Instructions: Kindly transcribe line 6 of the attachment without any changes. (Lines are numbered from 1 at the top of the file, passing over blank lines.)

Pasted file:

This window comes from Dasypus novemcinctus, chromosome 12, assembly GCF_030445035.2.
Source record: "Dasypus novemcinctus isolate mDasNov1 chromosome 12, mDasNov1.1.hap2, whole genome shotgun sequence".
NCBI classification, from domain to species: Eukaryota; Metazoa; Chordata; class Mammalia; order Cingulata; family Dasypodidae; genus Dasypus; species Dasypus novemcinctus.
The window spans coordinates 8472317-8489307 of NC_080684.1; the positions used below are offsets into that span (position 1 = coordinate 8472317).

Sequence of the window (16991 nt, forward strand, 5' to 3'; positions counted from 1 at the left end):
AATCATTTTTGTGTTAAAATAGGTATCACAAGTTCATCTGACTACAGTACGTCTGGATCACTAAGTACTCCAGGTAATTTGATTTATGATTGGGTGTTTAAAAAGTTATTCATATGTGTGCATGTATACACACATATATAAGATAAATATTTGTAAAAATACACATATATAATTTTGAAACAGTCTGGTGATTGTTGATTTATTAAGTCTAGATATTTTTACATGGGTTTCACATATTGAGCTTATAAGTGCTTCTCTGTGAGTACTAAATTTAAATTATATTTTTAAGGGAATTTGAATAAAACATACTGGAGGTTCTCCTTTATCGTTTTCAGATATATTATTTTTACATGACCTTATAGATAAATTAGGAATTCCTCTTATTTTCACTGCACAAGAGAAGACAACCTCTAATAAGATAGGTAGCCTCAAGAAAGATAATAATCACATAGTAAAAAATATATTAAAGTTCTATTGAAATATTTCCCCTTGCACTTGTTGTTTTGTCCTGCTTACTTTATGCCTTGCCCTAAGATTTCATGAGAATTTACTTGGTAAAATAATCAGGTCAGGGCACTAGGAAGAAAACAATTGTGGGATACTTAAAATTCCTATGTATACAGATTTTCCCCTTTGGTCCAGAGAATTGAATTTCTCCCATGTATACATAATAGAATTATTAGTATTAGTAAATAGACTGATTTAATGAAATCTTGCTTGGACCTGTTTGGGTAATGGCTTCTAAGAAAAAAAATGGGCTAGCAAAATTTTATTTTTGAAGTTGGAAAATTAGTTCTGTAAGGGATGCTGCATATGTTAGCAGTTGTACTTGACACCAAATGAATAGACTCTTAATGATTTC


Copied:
AATCATTTTTGTGTTAAAATAGGTATCACAAGTTCATCTGACTACAGTACGTCTGGATCACTAAGTACTCCAGGTAATTTGATTTATGATTGGGTGTTTAAAAAGTTATTCATATGTGTGCATGTATACACACATATATAAGATAAATATTTGTAAAAATACACATATATAATTTTGAAACAGTCTGGTGATTGTTGATTTATTAAGTCTAGATATTTTTACATGGGTTTCACATATTGAGCTTATAAGTGCTTCTCTGTGAGTACTAAATTTAAATTATATTTTTAAGGGAATTTGAATAAAACATACTGGAGGTTCTCCTTTATCGTTTTCAGATATATTATTTTTACATGACCTTATAGATAAATTAGGAATTCCTCTTATTTTCACTGCACAAGAGAAGACAACCTCTAATAAGATAGGTAGCCTCAAGAAAGATAATAATCACATAGTAAAAAATATATTAAAGTTCTATTGAAATATTTCCCCTTGCACTTGTTGTTTTGTCCTGCTTACTTTATGCCTTGCCCTAAGATTTCATGAGAATTTACTTGGTAAAATAATCAGGTCAGGGCACTAGGAAGAAAACAATTGTGGGATACTTAAAATTCCTATGTATACAGATTTTCCCCTTTGGTCCAGAGAATTGAATTTCTCCCATGTATACATAATAGAATTATTAGTATTAGTAAATAGACTGATTTAATGAAATCTTGCTTGGACCTGTTTGGGTAATGGCTTCTAAGAAAAAAAATGGGCTAGCAAAATTTTATTTTTGAAGTTGGAAAATTAGTTCTGTAAGGGATGCTGCATATGTTAGCAGTTGTACTTGACACCAAATGAATAGACTCTTAATGATTTC